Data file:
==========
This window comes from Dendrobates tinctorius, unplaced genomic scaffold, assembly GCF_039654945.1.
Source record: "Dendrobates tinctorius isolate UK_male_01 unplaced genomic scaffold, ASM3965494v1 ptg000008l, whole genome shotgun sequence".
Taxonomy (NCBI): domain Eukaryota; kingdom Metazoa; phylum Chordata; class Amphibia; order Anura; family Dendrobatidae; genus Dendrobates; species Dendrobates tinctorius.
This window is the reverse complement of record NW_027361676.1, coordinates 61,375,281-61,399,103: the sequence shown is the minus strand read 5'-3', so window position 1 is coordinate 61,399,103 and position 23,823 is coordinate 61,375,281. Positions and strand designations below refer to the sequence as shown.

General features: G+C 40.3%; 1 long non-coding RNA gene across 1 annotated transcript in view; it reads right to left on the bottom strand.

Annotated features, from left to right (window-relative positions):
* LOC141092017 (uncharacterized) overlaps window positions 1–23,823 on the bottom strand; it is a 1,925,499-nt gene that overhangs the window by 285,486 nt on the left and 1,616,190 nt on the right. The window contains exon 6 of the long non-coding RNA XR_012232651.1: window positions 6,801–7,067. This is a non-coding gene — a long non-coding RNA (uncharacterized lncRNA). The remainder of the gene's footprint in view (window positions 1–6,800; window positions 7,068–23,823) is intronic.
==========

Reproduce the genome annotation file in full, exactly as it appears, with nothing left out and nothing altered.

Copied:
This window comes from Dendrobates tinctorius, unplaced genomic scaffold, assembly GCF_039654945.1.
Source record: "Dendrobates tinctorius isolate UK_male_01 unplaced genomic scaffold, ASM3965494v1 ptg000008l, whole genome shotgun sequence".
Taxonomy (NCBI): domain Eukaryota; kingdom Metazoa; phylum Chordata; class Amphibia; order Anura; family Dendrobatidae; genus Dendrobates; species Dendrobates tinctorius.
This window is the reverse complement of record NW_027361676.1, coordinates 61,375,281-61,399,103: the sequence shown is the minus strand read 5'-3', so window position 1 is coordinate 61,399,103 and position 23,823 is coordinate 61,375,281. Positions and strand designations below refer to the sequence as shown.

General features: G+C 40.3%; 1 long non-coding RNA gene across 1 annotated transcript in view; it reads right to left on the bottom strand.

Annotated features, from left to right (window-relative positions):
* LOC141092017 (uncharacterized) overlaps window positions 1–23,823 on the bottom strand; it is a 1,925,499-nt gene that overhangs the window by 285,486 nt on the left and 1,616,190 nt on the right. The window contains exon 6 of the long non-coding RNA XR_012232651.1: window positions 6,801–7,067. This is a non-coding gene — a long non-coding RNA (uncharacterized lncRNA). The remainder of the gene's footprint in view (window positions 1–6,800; window positions 7,068–23,823) is intronic.